Natalie Portman is responding to Rose McGowan after she accused the "Black Swan" star of wearing a "deeply offensive" outfit to this year's Oscars.
"I agree with Ms. McGowan that it is inaccurate to call me 'brave' for wearing a garment with women's names on it," Portman said in a statement obtained by E! News. "Brave is a term I more strongly associate with actions like those of the women who have been testifying against Harvey Weinstein the last few weeks, under incredible pressure."
It continued, "The past few years have seen a blossoming of directing opportunities for women due to the collective efforts of many people who have been calling out the system. The gift has been these incredible films. I hope that what was intended as a simple nod to them does not distract from their great achievements."
"It is true I've only made a few films with women. In my long career, I've only gotten the chance to work with female directors a few times. I've made shorts, commercials, music videos and features with Marya Cohen, Mira Nair, Rebecca Zlotowski, Anna Rose Holmer, Sofia Coppola, Shirin Neshat and myself."
"Unfortunately, the unmade films I have tried to make are a ghost history."
"As Stacy Smith of USC has well documented, female films have been incredibly hard to get made at studios, or to get independently financed. If these films do get made, women face enormous challenges during the making of them. I have had the experience a few times of helping get female directors hired on projects which they were then forced out of because of the conditions they faced at work."
"After they are made, female-directed films face difficulty getting into festivals, getting distribution and getting accolades because of the gatekeepers at every level."
"So I want to say, I have tried, and I will keep trying. While I have not yet been successful, I am hopeful that we are stepping into a new day."
On Sunday night, Portman star attended the 2020 Oscars wearing a Dior gown along with a matching cape. The cape had extra meaning to Portman, who has been an advocate of the Time's Up movement, because it had the names of the female directors snubbed this year by the Academy Awards stitched on it.
While at the ceremony over the weekend, Portman explained the significance of the cape, telling The L.A. Times' Amy Kaufman, "I wanted to recognize the women who were not recognized for their incredible work this year in my subtle way."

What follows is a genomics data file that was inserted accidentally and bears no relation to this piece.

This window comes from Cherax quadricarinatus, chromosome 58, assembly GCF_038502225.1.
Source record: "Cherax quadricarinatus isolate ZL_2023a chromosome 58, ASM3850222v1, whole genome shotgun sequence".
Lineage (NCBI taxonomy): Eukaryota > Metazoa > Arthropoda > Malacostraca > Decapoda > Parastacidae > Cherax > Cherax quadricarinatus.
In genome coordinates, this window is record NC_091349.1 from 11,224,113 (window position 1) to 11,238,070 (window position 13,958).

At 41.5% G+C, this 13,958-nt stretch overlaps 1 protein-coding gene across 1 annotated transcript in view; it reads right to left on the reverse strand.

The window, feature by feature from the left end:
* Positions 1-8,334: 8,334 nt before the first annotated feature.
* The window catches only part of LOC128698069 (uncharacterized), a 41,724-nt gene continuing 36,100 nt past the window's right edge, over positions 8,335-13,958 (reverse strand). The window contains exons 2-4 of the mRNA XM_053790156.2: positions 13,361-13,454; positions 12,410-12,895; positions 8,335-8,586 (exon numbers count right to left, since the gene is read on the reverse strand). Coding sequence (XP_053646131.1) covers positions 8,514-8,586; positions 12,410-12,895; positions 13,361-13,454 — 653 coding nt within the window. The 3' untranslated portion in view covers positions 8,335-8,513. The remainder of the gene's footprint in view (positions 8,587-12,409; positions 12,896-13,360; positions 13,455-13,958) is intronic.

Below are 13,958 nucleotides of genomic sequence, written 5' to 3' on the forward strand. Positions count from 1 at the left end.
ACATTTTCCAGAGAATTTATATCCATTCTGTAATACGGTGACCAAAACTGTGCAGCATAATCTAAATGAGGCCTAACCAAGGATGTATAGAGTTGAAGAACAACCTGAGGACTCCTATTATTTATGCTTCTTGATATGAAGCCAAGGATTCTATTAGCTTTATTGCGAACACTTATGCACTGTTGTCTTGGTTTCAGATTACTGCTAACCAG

In response to Portman's tribute, McGowan took to Facebook to share her take on the "protest."
"Some thoughts on Natalie Portman and her Oscar 'protest.' The kind of protest that gets rave reviews from the mainstream media for its bravery. Brave? No, not by a long shot," McGowan began her post. "More like an actress acting the part of someone who cares. As so many of them do."
McGowan went on to write that she finds Portman's "type" of activism "deeply offensive to those of us who actually do the work."
"I'm not writing this out of bitterness, I am writing out of disgust," McGowan said. "I just want her and other actresses to walk the walk."
McGowan then wrote to Portman directly, "Natalie, you have worked with two female directors in your very long career- one of them was you. You have a production company that has hired exactly one female director- you."
McGowan further explained why she's calling out Portman, writing, "I am singling you out because you are the latest in a long line of actresses who are acting the part of a woman who cares about other women. Actresses who supposedly stand for women, but in reality do not do much at all."
"Of course women in the world will keep buying the perfumes you promote, the movies you make, and think they're buying into who you are. But who are you?" McGowan asked.
"There is no law that says you need to hire women, work with women, or support women. By all means, you do you. But I am saying stop pretending you're some kind of champion for anything other than yourself," McGowan later wrote. "As for me, I'll be over here raising my voice and fighting for change without any compensation. That is activism."
McGowan concluded her post by writing to Portman, "Until you and your fellow actresses get real, do us all a favor and hang up your embroidered activist cloak, it doesn't hang right."
This article first appeared on eonline.com. More from eonline: